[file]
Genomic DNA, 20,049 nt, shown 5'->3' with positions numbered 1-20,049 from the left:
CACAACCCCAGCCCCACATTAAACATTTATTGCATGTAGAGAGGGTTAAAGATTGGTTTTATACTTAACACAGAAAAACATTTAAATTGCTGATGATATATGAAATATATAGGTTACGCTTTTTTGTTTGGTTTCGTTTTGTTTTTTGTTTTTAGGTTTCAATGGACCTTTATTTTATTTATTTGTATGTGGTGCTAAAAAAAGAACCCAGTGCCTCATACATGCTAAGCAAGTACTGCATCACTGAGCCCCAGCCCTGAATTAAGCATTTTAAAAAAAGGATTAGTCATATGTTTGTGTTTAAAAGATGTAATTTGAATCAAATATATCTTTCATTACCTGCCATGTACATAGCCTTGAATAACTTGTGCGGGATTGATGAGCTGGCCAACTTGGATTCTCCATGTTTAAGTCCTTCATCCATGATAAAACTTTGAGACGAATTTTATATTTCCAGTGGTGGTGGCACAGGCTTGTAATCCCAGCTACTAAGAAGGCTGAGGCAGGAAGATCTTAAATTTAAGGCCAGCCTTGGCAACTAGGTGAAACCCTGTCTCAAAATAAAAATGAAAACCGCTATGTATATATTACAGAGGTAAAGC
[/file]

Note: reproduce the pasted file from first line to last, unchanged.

Genomic DNA, 20,049 nt, shown 5'->3' with positions numbered 1-20,049 from the left:
CACAACCCCAGCCCCACATTAAACATTTATTGCATGTAGAGAGGGTTAAAGATTGGTTTTATACTTAACACAGAAAAACATTTAAATTGCTGATGATATATGAAATATATAGGTTACGCTTTTTTGTTTGGTTTCGTTTTGTTTTTTGTTTTTAGGTTTCAATGGACCTTTATTTTATTTATTTGTATGTGGTGCTAAAAAAAGAACCCAGTGCCTCATACATGCTAAGCAAGTACTGCATCACTGAGCCCCAGCCCTGAATTAAGCATTTTAAAAAAAGGATTAGTCATATGTTTGTGTTTAAAAGATGTAATTTGAATCAAATATATCTTTCATTACCTGCCATGTACATAGCCTTGAATAACTTGTGCGGGATTGATGAGCTGGCCAACTTGGATTCTCCATGTTTAAGTCCTTCATCCATGATAAAACTTTGAGACGAATTTTATATTTCCAGTGGTGGTGGCACAGGCTTGTAATCCCAGCTACTAAGAAGGCTGAGGCAGGAAGATCTTAAATTTAAGGCCAGCCTTGGCAACTAGGTGAAACCCTGTCTCAAAATAAAAATGAAAACCGCTATGTATATATTACAGAGGTAAAGC